Yes. I think ‘cross-release-upgrade’ might be my own terminology. Sorry for confusing things.

I just used /mnt because I was lazy and knew there was nothing else mounted.

My cross release upgrades of Debian were OK, with one exception. It lost some hand installed scanner drivers. This may not be an upgrade issue, it may be a change of policy. Iam going to check the script files of my upgrades.

Thanks for the reference. I need to know more.
We have this basic fact

  • distros with loop devices present allow loop mounts
  • distros without loop devices present do not allow loop mounts

I need to learn more

I have 2 installs of Devuan4 one on HD install which was upgraded from Devuan3… the other a fresh install of Devuan4 in Vbox.
So what loop devices are present in these 2 installs?
They are both the same. When you login ls /dev/lo* shows only loop-control , no devices loop0, loop1,...
If I do a loop mount
mkdir /tmp/nj (to keep @Akito happy)
mount V*.iso /mnt/nj
the mount works and I can see the files inside the .iso
and… the devices loop0, loop1, .....loop7 are now present.
So mount automatically makes them.
If I reboot they disappear, and I am back to just loop-control
So Devuan works differently, and there is no upgrade issue.

In Void and Solus, the devices loop0, ... loop7 and 'loop-control` are present when you login, and are persistant. Loop mounts work in Solus and Void.

Back to Debian 11… that is my Debian 11 upgraded from Debian 10 ( which @Rosika has verified has the loop devices and will do loop mounts successfully).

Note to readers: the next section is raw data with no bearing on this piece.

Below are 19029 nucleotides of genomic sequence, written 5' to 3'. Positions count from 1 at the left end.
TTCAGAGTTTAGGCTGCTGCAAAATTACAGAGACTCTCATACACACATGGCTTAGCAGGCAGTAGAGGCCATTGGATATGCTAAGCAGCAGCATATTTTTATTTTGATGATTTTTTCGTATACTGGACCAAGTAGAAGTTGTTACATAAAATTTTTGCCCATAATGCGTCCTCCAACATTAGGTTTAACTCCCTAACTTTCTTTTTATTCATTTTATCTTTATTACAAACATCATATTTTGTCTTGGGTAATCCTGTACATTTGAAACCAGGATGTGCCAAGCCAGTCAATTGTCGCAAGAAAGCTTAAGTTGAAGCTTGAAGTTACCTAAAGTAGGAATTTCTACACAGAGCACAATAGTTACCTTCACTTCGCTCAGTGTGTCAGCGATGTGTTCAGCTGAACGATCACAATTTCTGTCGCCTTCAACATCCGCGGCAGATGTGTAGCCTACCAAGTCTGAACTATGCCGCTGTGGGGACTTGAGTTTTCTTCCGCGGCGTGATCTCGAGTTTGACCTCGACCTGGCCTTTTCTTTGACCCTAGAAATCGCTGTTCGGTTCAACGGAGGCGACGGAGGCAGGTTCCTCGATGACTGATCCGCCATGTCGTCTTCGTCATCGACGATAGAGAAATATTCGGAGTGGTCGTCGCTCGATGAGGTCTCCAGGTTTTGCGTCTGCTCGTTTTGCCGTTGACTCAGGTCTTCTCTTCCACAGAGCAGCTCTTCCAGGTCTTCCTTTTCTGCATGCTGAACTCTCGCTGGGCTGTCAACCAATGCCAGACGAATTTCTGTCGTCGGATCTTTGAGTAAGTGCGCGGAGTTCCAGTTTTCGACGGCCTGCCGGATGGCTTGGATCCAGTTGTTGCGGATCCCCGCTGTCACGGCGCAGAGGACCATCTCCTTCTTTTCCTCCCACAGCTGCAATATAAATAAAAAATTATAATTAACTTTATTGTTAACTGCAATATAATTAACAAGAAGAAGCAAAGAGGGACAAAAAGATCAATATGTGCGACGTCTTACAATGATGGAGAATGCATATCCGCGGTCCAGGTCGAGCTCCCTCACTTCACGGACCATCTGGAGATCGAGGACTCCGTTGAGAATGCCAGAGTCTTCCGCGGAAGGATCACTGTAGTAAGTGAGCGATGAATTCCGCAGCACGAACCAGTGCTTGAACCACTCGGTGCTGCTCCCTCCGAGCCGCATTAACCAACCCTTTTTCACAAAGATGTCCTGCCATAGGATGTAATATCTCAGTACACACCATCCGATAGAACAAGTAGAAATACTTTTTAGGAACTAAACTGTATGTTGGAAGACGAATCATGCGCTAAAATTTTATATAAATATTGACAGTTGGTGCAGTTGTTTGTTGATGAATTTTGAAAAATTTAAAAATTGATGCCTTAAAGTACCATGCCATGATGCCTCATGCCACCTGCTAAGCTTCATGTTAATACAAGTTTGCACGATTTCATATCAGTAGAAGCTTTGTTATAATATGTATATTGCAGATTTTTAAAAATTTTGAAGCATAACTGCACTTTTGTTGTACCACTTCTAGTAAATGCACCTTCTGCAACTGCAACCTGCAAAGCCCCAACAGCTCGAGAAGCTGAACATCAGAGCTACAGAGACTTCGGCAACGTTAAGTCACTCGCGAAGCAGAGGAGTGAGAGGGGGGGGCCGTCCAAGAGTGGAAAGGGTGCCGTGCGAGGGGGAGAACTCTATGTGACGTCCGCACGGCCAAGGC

When I login there are no devices loop0,.. loop7 and no loop-control device. Loop mounts do not work.
An attempt to use losetup failed

$ dd if=/dev/zero of=file.img bs=1MiB count=10
# losetup /dev/loop0 file.img
losetup: /dev/loop0: failed to set up loop device: No such file or directory

So, after a bit of reading I decide to see if the loop.ko kernel module is actually present in the current kernel

# lsmod | grep loop

Nothing there , so add the loop module to the running kernel

# modprobe -a loop
# lsmod | grep loop
loop                   36864  1

So now the loop module is added, look again at /dev

$ ls /dev/lo*
/dev/log    /dev/loop1  /dev/loop3  /dev/loop5  /dev/loop7
/dev/loop0  /dev/loop2  /dev/loop4  /dev/loop6  /dev/loop-control

and all the loop devices are now present
Now try the loop mount again

# mount Downloads/void-live-x86_64-20210930.iso /mnt/nj
mount: /mnt/nj: WARNING: source write-protected, mounted read-only.
# ls /mnt/nj